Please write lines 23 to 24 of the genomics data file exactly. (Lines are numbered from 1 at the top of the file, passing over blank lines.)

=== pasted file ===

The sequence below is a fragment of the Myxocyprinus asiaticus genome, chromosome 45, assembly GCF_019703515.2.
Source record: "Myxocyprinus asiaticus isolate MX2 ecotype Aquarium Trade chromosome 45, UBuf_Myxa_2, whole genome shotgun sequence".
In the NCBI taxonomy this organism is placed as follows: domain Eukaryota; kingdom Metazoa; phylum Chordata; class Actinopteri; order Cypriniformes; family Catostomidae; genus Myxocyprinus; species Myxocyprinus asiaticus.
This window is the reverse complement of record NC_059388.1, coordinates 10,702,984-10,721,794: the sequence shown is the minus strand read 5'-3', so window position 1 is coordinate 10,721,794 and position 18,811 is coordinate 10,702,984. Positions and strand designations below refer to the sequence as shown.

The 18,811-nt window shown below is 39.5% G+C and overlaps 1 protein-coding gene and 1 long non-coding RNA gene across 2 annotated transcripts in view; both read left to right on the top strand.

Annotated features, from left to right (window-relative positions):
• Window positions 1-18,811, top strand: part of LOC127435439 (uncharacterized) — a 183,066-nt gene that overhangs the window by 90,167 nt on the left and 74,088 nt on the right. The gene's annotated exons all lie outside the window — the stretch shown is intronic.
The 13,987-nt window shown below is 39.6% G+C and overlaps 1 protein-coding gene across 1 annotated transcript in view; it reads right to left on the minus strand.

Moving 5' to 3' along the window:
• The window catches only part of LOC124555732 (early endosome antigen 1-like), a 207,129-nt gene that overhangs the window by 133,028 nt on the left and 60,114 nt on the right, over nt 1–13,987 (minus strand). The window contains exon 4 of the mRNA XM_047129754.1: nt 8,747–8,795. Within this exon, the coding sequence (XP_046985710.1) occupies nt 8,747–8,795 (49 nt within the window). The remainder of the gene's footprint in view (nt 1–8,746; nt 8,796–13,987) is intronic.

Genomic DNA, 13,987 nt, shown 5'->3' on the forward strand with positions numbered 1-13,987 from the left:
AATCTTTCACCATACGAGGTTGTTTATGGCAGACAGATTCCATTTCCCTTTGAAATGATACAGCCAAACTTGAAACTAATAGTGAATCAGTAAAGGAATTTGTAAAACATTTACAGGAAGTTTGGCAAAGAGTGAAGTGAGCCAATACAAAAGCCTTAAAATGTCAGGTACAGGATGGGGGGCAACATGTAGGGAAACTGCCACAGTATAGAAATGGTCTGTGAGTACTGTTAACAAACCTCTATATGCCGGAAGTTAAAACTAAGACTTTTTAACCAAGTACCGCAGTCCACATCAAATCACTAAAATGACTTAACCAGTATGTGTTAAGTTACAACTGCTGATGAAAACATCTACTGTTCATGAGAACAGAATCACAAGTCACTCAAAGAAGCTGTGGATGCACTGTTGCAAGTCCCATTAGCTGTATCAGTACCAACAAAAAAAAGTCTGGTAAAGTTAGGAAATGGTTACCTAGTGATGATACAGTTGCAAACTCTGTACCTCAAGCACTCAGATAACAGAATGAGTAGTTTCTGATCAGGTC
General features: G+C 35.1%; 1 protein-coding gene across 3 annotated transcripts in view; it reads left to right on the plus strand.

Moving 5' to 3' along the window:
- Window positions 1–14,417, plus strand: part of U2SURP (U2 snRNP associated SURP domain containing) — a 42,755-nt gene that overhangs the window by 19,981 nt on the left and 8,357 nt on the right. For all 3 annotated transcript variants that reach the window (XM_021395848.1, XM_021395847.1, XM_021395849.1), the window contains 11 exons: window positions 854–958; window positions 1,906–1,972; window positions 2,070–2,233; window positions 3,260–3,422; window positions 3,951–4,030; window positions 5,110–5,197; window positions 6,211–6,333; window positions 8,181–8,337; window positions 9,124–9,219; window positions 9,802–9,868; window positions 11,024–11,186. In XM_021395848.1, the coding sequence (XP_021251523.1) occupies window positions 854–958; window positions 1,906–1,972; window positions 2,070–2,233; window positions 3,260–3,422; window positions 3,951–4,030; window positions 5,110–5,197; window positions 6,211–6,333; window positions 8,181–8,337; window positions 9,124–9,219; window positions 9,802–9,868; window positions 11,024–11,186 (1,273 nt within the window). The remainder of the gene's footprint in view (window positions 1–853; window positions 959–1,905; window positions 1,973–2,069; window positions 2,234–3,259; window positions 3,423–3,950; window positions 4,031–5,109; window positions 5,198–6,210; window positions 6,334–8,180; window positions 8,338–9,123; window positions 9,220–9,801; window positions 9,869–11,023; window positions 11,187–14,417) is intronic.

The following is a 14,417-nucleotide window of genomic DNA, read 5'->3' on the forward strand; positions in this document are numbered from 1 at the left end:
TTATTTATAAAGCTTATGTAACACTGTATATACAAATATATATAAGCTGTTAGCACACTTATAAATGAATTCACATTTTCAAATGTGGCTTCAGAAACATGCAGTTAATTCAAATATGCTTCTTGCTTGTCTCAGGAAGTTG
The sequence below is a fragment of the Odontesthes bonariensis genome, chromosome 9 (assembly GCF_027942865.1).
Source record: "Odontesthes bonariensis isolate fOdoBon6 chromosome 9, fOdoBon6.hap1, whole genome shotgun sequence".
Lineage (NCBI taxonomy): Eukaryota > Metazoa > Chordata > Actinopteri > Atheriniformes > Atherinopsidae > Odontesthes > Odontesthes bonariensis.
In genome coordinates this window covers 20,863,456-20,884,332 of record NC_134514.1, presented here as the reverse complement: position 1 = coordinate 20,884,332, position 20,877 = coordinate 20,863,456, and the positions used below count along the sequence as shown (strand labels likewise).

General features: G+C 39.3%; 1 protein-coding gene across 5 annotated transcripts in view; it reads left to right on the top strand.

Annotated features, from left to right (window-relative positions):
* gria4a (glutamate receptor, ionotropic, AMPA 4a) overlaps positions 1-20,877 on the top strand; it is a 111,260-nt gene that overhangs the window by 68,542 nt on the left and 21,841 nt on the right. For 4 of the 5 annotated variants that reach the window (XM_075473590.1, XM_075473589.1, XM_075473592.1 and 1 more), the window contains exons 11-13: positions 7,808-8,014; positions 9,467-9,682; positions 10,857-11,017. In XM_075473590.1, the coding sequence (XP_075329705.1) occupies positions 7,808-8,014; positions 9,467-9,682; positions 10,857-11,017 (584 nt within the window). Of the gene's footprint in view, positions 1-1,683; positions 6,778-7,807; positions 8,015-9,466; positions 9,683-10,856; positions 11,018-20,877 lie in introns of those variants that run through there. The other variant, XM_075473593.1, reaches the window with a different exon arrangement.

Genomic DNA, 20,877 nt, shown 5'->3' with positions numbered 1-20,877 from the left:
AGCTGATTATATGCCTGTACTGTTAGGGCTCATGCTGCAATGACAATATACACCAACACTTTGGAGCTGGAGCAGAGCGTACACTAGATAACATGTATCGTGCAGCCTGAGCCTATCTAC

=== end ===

Annotated features, from left to right (window-relative positions):
* gria4a (glutamate receptor, ionotropic, AMPA 4a) overlaps positions 1-20,877 on the top strand; it is a 111,260-nt gene that overhangs the window by 68,542 nt on the left and 21,841 nt on the right. For 4 of the 5 annotated variants that reach the window (XM_075473590.1, XM_075473589.1, XM_075473592.1 and 1 more), the window contains exons 11-13: positions 7,808-8,014; positions 9,467-9,682; positions 10,857-11,017. In XM_075473590.1, the coding sequence (XP_075329705.1) occupies positions 7,808-8,014; positions 9,467-9,682; positions 10,857-11,017 (584 nt within the window). Of the gene's footprint in view, positions 1-1,683; positions 6,778-7,807; positions 8,015-9,466; positions 9,683-10,856; positions 11,018-20,877 lie in introns of those variants that run through there. The other variant, XM_075473593.1, reaches the window with a different exon arrangement.